War photography sits uneasily with fine art, but Richard Mosse's new installation at The Vinyl Factory Space in London combines straight reportage with an unworldly technical process. The end result is powerful, both in terms of the real story being told and the way in which the imagery lends an aura of the spectacular and unreal. As a result you are drawn closer into the unknown.
The Enclave is ostensibly a work about the conflict in the eastern Democratic Republic of Congo. Created in collaboration with the cinematographer Trevor Tweeten, using 16mm film and lumbering Steadicam equipment, a landscape of great beauty and danger is set out before the viewer. These films are enhanced by a technically advanced soundscape, created by Ben Frost, from field recordings made in North and South Kivu, the heart of the conflict. First shown at the Irish Pavilion at the 55th Venice Biennale, Mosse has expanded and extended the installation for his debut London show with The Vinyl Factory, inside Brewer Street Car Park, which now comprises of an eight-screen video installation, as well as large format photographic panels.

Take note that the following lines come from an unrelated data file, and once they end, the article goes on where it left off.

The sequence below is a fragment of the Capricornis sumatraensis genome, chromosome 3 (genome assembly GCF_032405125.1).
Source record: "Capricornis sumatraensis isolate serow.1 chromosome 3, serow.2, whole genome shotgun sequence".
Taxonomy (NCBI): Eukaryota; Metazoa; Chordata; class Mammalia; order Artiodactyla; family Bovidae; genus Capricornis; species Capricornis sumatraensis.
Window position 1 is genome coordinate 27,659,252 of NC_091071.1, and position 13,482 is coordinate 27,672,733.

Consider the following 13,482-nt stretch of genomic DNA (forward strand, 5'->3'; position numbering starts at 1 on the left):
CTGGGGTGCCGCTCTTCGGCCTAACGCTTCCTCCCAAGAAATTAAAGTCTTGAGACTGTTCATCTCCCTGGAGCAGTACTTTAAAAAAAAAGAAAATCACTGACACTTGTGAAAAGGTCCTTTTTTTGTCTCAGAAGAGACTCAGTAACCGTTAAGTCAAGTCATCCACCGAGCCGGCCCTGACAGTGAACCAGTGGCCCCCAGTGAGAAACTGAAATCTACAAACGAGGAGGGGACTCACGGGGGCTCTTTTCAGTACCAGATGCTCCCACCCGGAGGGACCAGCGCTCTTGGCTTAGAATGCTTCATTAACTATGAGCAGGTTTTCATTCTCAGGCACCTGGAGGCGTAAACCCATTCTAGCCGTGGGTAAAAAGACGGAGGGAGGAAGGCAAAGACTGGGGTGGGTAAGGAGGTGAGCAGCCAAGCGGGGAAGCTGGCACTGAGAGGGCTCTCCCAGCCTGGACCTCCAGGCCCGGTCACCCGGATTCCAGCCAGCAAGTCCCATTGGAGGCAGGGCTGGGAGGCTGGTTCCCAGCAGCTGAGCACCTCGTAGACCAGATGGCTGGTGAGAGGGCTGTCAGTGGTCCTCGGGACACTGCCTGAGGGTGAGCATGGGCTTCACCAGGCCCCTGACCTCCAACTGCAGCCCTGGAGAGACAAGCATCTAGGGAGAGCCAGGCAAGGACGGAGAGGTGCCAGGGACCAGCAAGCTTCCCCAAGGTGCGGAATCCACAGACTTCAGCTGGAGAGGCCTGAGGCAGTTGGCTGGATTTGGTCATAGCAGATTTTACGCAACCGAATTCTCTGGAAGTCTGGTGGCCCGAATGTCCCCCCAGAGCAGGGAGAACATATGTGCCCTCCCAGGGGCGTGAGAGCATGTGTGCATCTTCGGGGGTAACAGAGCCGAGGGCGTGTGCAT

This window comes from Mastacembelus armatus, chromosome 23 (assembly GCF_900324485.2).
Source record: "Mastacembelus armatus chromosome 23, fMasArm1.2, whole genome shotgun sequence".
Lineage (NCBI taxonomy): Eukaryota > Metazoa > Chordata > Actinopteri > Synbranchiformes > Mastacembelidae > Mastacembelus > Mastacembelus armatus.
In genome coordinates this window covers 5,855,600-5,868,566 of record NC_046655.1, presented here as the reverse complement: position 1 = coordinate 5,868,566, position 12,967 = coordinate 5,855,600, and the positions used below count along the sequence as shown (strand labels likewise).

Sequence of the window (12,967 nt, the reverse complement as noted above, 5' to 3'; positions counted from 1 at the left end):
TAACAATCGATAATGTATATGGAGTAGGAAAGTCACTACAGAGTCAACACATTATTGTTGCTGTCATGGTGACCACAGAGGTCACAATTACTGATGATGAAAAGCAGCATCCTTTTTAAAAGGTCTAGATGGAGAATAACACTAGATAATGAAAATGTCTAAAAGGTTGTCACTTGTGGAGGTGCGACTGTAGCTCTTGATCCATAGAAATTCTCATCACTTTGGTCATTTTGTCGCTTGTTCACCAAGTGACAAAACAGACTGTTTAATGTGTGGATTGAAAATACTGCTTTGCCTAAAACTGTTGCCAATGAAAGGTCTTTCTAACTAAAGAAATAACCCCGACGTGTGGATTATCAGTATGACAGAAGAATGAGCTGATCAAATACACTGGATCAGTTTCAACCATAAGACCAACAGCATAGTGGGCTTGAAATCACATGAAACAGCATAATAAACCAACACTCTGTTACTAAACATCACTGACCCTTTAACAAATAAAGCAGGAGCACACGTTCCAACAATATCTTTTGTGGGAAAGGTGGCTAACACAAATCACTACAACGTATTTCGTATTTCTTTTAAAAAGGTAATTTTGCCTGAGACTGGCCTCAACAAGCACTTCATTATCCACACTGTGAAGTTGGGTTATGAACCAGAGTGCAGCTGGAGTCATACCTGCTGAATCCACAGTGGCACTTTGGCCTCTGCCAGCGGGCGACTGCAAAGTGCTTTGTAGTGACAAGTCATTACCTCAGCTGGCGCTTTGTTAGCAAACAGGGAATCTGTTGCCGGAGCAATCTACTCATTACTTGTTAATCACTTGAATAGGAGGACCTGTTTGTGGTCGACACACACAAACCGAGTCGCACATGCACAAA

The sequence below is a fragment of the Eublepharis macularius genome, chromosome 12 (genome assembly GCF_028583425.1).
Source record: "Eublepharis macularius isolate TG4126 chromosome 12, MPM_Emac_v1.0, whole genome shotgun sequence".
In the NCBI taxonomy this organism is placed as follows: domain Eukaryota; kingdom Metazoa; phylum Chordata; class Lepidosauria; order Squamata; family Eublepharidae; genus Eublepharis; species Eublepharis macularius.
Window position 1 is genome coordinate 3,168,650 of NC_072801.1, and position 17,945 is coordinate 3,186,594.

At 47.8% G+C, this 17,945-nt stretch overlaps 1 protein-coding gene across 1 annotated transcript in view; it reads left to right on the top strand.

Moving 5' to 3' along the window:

For the large scale imagery, Mosse has used Kodak Aerochrome, an infrared film originally developed for aerial reconnaissance during the Second World War (the company describes it as 'sometimes effective when used to photograph objects painted to imitate foliage... in the resulting colour infrared transparency, the areas of healthy deciduous foliage will be magenta or red, and the painted objects may be purple or blue'). The vividly rendered rainforest and vegetation is contrasted with the people in the centre of this ongoing catastrophic conflict, who look as if they have been transplanted onto another planet, displaced from reality.
This is, of course, exactly what has happened, with 5.4 million deaths since 1998 and countless displaced communities across the region. Mosse's work also makes the point that unlike other modern conflict zones, the heavily forested landscape seems to absorb all traces of violence, even though the very subjects of his images are the rebel enclaves and refugee camps that exist solely because of the fighting.
The video screens bring these environments to uneasy life. Using the same infrared processes, the footage transports us right there, in the heart of these tense and fractured communities, just as much observed by the subjects of the films as we observe them. Of course, there's a self-conscious irony in the use of a military technology to document a conflict zone. Yet the skewed aesthetic not only evokes the complexity of the conflict itself, but also forces us to look with fresh eyes upon an unjustly forgotten part of the world, whose problems and stories have been failed by conventional media.